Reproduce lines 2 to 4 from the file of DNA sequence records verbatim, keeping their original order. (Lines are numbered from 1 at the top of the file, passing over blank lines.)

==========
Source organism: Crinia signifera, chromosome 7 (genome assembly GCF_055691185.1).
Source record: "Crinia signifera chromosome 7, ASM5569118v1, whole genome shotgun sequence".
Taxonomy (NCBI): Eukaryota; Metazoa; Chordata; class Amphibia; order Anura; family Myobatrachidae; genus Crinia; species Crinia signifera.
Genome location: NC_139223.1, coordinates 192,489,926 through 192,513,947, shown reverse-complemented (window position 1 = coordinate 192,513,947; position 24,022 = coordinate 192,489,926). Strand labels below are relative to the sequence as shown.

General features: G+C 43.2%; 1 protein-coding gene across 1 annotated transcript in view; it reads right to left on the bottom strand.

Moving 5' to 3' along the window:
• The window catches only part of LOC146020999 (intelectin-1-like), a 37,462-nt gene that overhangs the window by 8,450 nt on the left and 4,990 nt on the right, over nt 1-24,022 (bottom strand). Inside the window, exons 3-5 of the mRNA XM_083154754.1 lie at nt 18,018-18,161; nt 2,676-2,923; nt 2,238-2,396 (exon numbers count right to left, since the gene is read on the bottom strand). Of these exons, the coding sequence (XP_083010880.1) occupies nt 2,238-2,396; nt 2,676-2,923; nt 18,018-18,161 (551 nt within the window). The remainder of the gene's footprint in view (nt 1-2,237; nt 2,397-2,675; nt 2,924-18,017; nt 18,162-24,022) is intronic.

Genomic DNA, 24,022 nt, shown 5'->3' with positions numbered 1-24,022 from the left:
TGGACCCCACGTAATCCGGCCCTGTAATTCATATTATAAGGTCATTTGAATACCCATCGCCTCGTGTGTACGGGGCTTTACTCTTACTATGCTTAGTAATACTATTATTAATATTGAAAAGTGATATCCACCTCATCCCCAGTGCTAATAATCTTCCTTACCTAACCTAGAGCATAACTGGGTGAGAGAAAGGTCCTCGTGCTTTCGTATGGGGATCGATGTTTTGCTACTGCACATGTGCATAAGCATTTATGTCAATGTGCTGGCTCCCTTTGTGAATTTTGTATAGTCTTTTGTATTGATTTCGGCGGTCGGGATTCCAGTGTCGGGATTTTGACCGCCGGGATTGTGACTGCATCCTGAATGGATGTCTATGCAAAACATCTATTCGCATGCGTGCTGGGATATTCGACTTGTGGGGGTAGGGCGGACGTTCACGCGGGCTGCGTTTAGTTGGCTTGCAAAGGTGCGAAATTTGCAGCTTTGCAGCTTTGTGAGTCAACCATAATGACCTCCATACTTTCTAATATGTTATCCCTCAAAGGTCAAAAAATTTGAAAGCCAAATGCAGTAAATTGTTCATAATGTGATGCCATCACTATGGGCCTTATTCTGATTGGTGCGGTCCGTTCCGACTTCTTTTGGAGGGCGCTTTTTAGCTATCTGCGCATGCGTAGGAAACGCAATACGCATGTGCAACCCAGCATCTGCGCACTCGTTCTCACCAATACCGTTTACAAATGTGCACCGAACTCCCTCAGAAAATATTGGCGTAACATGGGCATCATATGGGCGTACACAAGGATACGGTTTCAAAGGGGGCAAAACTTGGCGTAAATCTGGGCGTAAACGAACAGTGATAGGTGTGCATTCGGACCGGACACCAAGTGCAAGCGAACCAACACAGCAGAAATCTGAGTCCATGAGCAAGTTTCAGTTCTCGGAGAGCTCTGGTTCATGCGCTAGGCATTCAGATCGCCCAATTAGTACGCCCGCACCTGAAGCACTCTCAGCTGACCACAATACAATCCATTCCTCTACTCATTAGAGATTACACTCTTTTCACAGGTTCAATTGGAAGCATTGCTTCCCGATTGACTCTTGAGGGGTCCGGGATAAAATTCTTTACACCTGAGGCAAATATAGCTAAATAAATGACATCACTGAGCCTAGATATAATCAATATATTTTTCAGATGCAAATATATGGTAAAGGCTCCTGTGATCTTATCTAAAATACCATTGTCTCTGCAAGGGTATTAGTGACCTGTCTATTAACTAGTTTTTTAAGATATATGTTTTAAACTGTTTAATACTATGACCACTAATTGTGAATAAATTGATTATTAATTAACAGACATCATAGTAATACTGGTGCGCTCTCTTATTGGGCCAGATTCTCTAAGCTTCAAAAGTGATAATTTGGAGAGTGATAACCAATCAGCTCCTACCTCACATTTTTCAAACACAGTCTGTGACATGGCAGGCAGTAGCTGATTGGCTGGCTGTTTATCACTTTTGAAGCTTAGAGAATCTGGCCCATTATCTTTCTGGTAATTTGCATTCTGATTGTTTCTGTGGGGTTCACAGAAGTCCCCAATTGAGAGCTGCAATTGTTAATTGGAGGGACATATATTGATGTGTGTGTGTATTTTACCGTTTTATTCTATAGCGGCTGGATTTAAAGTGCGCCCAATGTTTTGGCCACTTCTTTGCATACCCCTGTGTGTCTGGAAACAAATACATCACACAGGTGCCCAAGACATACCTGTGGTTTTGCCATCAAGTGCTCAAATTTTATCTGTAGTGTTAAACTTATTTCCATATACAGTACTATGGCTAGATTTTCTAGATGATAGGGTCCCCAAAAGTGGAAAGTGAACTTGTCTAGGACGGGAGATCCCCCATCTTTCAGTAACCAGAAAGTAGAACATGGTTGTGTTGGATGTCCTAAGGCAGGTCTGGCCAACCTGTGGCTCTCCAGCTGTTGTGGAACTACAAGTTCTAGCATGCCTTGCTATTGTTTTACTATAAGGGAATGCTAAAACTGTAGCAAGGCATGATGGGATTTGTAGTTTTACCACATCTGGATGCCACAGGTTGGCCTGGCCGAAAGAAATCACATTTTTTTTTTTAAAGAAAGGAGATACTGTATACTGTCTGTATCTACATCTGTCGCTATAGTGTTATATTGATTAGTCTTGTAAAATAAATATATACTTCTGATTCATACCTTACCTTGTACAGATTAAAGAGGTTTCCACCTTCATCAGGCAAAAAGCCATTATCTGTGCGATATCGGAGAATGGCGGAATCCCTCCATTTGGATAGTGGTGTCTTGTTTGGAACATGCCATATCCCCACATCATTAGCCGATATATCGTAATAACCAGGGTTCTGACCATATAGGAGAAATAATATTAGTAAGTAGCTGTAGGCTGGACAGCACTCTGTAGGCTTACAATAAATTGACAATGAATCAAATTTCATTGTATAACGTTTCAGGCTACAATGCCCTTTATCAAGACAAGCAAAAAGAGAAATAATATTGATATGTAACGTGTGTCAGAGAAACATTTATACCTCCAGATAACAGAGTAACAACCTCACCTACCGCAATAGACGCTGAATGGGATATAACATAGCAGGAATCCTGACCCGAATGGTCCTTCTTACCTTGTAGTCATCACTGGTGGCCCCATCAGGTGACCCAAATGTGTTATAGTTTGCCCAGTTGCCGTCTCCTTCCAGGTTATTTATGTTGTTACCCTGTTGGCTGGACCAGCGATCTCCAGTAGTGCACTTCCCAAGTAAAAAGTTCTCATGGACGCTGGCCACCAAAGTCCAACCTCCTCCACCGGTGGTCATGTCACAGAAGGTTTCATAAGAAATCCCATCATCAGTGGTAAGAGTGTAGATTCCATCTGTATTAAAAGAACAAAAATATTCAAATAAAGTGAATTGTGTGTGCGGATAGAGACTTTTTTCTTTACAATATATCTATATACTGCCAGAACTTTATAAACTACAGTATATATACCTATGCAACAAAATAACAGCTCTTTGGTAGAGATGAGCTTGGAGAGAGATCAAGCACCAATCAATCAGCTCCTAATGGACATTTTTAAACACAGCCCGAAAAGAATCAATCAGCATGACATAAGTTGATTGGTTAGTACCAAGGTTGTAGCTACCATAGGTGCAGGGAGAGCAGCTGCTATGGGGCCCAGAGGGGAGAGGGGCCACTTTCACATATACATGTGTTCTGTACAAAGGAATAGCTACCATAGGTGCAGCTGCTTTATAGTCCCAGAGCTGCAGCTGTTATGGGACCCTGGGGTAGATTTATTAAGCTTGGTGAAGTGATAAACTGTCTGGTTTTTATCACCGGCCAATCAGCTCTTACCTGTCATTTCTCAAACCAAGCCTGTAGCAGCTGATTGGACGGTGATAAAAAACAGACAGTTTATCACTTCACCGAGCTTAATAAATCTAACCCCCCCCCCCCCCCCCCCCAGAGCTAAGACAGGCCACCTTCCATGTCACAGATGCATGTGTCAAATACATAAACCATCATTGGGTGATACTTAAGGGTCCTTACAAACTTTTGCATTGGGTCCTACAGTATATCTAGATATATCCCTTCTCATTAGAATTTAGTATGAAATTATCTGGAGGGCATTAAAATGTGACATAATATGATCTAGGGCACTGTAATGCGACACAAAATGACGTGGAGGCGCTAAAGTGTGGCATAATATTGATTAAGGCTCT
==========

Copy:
Source record: "Crinia signifera chromosome 7, ASM5569118v1, whole genome shotgun sequence".
Taxonomy (NCBI): Eukaryota; Metazoa; Chordata; class Amphibia; order Anura; family Myobatrachidae; genus Crinia; species Crinia signifera.
Genome location: NC_139223.1, coordinates 192,489,926 through 192,513,947, shown reverse-complemented (window position 1 = coordinate 192,513,947; position 24,022 = coordinate 192,489,926). Strand labels below are relative to the sequence as shown.